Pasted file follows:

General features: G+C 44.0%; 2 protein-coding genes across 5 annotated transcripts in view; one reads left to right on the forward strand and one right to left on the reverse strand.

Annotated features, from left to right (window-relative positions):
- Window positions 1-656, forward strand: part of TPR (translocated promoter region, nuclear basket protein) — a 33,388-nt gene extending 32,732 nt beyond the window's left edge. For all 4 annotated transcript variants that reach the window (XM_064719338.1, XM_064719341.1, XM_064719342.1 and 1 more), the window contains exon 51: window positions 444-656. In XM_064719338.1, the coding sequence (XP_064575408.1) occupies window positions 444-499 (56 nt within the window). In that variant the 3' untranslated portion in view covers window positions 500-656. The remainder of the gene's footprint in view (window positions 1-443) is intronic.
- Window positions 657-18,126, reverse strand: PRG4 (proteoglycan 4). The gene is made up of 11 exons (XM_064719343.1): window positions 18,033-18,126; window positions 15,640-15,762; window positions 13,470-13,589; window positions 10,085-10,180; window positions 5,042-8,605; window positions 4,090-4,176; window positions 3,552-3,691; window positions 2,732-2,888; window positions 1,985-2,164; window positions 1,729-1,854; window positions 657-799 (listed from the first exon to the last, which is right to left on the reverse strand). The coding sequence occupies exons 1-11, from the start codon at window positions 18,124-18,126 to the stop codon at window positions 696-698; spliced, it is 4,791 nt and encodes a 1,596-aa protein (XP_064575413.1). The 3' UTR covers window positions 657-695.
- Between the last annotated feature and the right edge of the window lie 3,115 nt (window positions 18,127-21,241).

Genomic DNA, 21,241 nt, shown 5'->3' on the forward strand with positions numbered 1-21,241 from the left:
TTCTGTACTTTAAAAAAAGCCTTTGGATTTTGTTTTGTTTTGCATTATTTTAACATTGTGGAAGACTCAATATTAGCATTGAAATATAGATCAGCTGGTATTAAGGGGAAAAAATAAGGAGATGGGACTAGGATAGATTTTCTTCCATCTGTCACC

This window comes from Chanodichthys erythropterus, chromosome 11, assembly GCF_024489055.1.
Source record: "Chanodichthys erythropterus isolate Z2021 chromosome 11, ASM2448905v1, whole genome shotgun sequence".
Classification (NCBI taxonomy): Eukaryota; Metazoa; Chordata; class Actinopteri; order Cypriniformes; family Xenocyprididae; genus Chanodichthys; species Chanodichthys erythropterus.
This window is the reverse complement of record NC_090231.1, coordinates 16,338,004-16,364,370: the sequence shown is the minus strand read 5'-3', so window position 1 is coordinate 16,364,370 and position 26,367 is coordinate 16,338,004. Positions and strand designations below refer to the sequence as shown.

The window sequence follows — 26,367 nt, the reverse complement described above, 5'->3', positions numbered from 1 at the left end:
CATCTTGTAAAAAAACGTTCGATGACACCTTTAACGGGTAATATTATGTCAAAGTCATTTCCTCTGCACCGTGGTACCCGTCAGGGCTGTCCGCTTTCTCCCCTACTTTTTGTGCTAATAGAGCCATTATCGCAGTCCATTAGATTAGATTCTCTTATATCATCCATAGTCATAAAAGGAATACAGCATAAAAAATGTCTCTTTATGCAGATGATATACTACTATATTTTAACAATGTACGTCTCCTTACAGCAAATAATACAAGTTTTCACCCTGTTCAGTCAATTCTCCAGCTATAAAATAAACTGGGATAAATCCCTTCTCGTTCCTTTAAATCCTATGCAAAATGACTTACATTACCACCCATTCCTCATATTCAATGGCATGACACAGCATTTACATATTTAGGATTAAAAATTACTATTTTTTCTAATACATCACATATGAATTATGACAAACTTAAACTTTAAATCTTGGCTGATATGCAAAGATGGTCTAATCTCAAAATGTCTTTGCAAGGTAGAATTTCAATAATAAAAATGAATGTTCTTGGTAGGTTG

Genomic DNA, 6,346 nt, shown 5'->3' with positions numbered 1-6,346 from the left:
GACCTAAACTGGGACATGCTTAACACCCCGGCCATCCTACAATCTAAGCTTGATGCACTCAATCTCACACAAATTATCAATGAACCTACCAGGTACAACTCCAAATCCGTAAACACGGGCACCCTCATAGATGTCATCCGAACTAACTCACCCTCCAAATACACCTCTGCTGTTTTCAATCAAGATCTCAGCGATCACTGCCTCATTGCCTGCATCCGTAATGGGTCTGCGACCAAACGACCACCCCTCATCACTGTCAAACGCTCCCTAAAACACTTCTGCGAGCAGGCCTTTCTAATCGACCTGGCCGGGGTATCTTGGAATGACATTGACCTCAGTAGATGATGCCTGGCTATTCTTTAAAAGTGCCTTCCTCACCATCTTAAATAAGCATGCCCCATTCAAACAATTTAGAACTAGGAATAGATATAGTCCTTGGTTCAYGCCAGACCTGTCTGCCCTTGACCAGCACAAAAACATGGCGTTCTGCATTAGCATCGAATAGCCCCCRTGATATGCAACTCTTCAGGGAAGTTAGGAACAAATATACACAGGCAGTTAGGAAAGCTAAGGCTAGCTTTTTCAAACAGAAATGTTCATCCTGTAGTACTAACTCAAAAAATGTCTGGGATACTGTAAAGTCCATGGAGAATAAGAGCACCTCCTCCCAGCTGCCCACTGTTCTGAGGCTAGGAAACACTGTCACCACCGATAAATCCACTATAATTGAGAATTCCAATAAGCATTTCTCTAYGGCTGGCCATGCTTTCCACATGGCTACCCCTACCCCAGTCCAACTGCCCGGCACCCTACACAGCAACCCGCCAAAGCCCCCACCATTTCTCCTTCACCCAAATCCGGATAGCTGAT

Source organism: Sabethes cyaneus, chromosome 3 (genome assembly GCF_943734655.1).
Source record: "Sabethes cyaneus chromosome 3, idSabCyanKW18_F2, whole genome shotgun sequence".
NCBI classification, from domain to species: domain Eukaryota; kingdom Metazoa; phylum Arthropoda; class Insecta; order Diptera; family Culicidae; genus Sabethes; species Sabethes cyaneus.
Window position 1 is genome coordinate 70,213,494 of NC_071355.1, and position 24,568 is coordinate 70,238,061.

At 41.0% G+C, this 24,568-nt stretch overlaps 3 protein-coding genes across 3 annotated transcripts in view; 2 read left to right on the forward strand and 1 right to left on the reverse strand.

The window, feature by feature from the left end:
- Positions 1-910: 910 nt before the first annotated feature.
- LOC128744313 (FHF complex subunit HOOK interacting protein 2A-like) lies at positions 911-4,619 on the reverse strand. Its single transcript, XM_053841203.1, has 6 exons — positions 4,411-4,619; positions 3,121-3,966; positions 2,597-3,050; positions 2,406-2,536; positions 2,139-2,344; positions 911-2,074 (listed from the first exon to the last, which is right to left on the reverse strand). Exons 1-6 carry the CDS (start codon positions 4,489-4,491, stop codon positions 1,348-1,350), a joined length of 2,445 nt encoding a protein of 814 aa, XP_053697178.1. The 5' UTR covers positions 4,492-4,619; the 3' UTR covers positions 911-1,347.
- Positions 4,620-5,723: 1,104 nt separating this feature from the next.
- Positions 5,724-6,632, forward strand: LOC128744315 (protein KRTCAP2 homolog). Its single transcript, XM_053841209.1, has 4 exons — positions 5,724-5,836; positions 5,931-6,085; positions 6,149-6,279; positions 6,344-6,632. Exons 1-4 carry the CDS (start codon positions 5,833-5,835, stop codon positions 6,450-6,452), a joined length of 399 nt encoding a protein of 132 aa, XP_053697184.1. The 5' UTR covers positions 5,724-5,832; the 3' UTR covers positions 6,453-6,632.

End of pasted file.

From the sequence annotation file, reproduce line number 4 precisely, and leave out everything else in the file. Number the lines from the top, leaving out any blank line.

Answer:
- Window positions 657-18,126, reverse strand: PRG4 (proteoglycan 4). The gene is made up of 11 exons (XM_064719343.1): window positions 18,033-18,126; window positions 15,640-15,762; window positions 13,470-13,589; window positions 10,085-10,180; window positions 5,042-8,605; window positions 4,090-4,176; window positions 3,552-3,691; window positions 2,732-2,888; window positions 1,985-2,164; window positions 1,729-1,854; window positions 657-799 (listed from the first exon to the last, which is right to left on the reverse strand). The coding sequence occupies exons 1-11, from the start codon at window positions 18,124-18,126 to the stop codon at window positions 696-698; spliced, it is 4,791 nt and encodes a 1,596-aa protein (XP_064575413.1). The 3' UTR covers window positions 657-695.